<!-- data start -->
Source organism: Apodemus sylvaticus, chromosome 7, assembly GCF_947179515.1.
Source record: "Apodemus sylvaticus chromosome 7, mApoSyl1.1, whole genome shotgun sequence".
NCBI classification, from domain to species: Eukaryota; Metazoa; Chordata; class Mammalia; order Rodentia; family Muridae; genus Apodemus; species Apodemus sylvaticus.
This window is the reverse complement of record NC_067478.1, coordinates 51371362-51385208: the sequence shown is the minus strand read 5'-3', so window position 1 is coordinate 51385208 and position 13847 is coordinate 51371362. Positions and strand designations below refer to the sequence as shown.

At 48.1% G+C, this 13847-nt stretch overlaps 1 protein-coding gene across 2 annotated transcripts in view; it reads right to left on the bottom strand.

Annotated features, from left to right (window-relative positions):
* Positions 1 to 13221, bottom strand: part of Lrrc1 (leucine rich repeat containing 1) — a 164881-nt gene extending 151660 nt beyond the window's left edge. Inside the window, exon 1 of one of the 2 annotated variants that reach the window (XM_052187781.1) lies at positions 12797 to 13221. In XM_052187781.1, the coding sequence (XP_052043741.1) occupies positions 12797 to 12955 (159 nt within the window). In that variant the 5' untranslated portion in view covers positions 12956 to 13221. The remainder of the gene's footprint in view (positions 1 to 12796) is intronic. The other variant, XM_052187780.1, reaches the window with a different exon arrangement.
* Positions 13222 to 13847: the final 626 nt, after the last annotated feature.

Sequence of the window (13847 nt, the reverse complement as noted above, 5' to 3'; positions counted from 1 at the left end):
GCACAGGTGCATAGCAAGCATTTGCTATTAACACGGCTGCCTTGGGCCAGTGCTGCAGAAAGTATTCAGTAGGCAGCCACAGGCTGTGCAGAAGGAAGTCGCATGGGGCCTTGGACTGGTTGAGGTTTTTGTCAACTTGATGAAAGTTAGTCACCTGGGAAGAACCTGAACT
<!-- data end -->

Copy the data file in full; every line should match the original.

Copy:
Source organism: Apodemus sylvaticus, chromosome 7, assembly GCF_947179515.1.
Source record: "Apodemus sylvaticus chromosome 7, mApoSyl1.1, whole genome shotgun sequence".
NCBI classification, from domain to species: Eukaryota; Metazoa; Chordata; class Mammalia; order Rodentia; family Muridae; genus Apodemus; species Apodemus sylvaticus.
This window is the reverse complement of record NC_067478.1, coordinates 51371362-51385208: the sequence shown is the minus strand read 5'-3', so window position 1 is coordinate 51385208 and position 13847 is coordinate 51371362. Positions and strand designations below refer to the sequence as shown.

At 48.1% G+C, this 13847-nt stretch overlaps 1 protein-coding gene across 2 annotated transcripts in view; it reads right to left on the bottom strand.

Annotated features, from left to right (window-relative positions):
* Positions 1 to 13221, bottom strand: part of Lrrc1 (leucine rich repeat containing 1) — a 164881-nt gene extending 151660 nt beyond the window's left edge. Inside the window, exon 1 of one of the 2 annotated variants that reach the window (XM_052187781.1) lies at positions 12797 to 13221. In XM_052187781.1, the coding sequence (XP_052043741.1) occupies positions 12797 to 12955 (159 nt within the window). In that variant the 5' untranslated portion in view covers positions 12956 to 13221. The remainder of the gene's footprint in view (positions 1 to 12796) is intronic. The other variant, XM_052187780.1, reaches the window with a different exon arrangement.
* Positions 13222 to 13847: the final 626 nt, after the last annotated feature.

Sequence of the window (13847 nt, the reverse complement as noted above, 5' to 3'; positions counted from 1 at the left end):
GCACAGGTGCATAGCAAGCATTTGCTATTAACACGGCTGCCTTGGGCCAGTGCTGCAGAAAGTATTCAGTAGGCAGCCACAGGCTGTGCAGAAGGAAGTCGCATGGGGCCTTGGACTGGTTGAGGTTTTTGTCAACTTGATGAAAGTTAGTCACCTGGGAAGAACCTGAACT